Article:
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The dastardly Sukebe, back from pornotopia with a model-actress-singer on each arm. Grooving, late-70s disco, with giddy strings and orgasmic syndrums; a PG Mercer and Arlen, early-80s style and fashion.

Cicadas, dragonflies and other insects boogie down live and direct from Laos, Thailand and Burma.

The CD is nicely packaged, hard-bound.

Masterful playing of the qin zither, in China considered the most noble of instruments, as if tracing the shapes and meanings of silence.

Delicate, quietly profound 1959-60 chamber recordings of old masters, on a dozen instruments, notably the guqin zither, the pipa lute and the xiao flute.

Playing the xun, an ancient ocarina, the xiao, a vertical flute, and the qin zither, half the time with ‘amateur’ ensemble or zheng zither accompaniment. A last exponent in 1996, haunting and poised, dead now.

Traditional and popular pieces for drums, xiao and dizi flutes, banhu fiddle, sheng mouth organ, yangkin hammered zither, pipa lute, and xun ocarina (an instrument at least 7,000 years old).

Buddhist hymns and chants, with ritual percussion.

Featuring vintage sides by Po Sein (one of the giants of early Burmese music and theatre), vocal and harp music from 1929, ‘modern songs with electric guitar’, and unique Burmese pop songs with piano.

Folk music of searing lyricism and breathtaking complexity — a work-song in four parts, rare early liturgical chant, and numerous toasting songs, with masterfully handled dissonance and improvisation.

Traditional Islamic folk music from China, with Arabic, Persian, and Turkish influences: Kazakh, Uyghur, Kirgiz and Mongol Erut musicians on stringed instruments like topchar, komuz, rushtar, rawab, tchang.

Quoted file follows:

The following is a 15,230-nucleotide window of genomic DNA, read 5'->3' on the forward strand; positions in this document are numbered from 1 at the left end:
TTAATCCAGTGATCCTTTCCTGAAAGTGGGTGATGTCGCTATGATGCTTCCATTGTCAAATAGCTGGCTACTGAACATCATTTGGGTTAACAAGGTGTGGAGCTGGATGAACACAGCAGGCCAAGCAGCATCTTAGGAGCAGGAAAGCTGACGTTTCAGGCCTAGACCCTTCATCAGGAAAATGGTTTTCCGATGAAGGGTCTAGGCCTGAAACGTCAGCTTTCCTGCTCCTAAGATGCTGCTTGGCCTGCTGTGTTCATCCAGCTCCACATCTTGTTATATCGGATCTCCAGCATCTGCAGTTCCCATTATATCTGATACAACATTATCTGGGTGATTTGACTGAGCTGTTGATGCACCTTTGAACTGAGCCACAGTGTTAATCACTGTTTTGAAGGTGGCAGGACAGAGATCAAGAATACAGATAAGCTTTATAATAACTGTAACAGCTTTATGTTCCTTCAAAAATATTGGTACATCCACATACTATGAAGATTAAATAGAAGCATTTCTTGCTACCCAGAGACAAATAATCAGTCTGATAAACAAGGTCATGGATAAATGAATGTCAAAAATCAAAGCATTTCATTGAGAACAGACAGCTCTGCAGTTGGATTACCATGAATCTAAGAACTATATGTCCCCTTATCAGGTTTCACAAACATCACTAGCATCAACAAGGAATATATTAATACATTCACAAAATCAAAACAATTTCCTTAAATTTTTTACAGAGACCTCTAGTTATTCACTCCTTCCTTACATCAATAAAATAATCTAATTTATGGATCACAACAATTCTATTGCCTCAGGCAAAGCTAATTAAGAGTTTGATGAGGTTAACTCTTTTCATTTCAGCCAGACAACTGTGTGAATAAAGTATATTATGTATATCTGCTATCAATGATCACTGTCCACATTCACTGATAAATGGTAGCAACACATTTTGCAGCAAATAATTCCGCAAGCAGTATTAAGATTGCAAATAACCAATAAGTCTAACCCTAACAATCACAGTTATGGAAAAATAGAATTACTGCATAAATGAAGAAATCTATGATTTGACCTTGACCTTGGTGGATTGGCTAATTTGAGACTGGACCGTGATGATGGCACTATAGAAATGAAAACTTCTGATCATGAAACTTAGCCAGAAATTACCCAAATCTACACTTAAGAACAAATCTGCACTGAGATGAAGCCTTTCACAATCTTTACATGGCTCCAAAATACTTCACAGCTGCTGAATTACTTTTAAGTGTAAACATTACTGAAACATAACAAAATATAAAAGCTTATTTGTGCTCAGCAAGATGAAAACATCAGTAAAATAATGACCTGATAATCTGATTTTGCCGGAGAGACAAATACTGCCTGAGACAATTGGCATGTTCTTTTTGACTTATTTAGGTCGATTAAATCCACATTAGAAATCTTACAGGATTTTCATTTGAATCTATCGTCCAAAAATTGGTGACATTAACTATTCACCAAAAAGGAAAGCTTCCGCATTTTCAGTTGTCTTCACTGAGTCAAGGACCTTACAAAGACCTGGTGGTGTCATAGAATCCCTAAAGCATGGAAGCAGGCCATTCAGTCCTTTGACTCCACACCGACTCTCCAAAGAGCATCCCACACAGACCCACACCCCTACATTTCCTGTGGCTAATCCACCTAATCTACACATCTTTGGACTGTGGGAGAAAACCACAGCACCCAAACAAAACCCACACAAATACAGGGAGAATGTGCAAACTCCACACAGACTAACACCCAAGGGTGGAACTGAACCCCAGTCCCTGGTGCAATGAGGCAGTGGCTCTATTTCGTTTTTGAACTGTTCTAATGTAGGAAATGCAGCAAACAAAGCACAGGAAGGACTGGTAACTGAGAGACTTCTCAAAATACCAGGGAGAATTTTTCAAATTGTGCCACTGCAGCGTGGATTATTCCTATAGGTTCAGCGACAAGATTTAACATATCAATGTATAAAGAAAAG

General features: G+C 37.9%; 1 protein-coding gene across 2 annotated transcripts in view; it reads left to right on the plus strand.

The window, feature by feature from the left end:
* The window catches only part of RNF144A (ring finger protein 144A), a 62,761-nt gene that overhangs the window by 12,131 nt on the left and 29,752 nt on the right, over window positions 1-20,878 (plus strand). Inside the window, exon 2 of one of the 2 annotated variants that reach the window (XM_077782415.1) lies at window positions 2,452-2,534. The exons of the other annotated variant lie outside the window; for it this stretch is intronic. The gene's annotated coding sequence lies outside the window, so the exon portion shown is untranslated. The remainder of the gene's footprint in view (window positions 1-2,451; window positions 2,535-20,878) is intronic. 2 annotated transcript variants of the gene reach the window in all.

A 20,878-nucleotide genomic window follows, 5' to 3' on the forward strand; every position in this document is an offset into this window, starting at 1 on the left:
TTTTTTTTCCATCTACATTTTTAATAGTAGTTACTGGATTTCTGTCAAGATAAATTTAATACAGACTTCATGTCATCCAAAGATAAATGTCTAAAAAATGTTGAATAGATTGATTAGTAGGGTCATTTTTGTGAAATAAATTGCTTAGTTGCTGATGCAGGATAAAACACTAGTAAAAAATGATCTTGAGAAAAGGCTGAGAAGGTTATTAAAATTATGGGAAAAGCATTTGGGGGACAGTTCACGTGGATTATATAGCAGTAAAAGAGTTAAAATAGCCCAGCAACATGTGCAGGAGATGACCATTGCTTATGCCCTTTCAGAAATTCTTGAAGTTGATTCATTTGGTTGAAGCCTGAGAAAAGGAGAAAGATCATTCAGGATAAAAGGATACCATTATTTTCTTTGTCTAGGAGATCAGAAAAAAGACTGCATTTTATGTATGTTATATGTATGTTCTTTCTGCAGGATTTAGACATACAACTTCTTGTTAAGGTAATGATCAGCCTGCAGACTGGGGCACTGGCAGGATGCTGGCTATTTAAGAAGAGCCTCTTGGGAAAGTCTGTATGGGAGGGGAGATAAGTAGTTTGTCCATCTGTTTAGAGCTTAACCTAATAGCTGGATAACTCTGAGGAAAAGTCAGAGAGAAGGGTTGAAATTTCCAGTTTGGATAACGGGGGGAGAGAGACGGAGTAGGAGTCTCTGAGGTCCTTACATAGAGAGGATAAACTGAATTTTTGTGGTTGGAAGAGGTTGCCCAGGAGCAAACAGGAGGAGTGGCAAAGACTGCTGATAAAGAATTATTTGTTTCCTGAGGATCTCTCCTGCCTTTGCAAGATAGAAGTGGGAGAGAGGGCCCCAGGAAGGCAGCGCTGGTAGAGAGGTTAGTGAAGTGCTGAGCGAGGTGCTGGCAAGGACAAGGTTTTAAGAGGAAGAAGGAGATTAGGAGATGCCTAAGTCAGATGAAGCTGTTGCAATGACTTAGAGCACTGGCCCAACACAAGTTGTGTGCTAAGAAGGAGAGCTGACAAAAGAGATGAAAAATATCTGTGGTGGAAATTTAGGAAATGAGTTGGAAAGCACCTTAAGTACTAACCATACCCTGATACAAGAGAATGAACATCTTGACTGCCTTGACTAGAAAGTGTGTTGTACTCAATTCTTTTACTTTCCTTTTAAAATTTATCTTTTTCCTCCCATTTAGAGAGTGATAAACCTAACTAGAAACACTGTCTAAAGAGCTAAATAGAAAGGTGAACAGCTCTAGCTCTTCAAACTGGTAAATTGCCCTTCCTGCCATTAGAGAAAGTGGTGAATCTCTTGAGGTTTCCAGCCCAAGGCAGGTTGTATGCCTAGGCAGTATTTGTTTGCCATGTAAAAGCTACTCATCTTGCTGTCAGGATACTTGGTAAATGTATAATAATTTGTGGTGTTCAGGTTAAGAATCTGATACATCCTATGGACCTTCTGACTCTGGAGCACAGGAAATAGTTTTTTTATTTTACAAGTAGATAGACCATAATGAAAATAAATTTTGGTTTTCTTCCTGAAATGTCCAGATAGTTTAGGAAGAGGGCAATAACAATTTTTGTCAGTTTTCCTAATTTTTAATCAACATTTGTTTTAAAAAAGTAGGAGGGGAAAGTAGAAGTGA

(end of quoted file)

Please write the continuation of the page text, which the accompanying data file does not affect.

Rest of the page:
Infectious songs and rootical instrumentals — the fifth SF album presenting Laurent ‘Kink Gong’ Jeanneau’s amazing documentation of the vanishing indigenous music of the rural Asian frontiers.

Proper gatefold-sleeve heavy-vinyl repress for this legendary slab of Japanese psych, prog and groove magic.

Limited, gatefold LP version of the first SF CD release in 2003: droning beat pop, early Orkes Melayu songs, Batak Tapanuli, traditional Minang, and rare folk drama from the Indonesian island, from cassettes.

Gong, angklung and gender wayang under the direction of Anak Agung Gede Mandera.

Armenia’s greatest living musician and the acknowledged master of the double-reeded duduk, with its unique, mournful sound. ‘Without doubt one of the most beautiful and soulful recordings I have ever heard,’ says Brian Eno.

Sacred and secular vocal polyphony.

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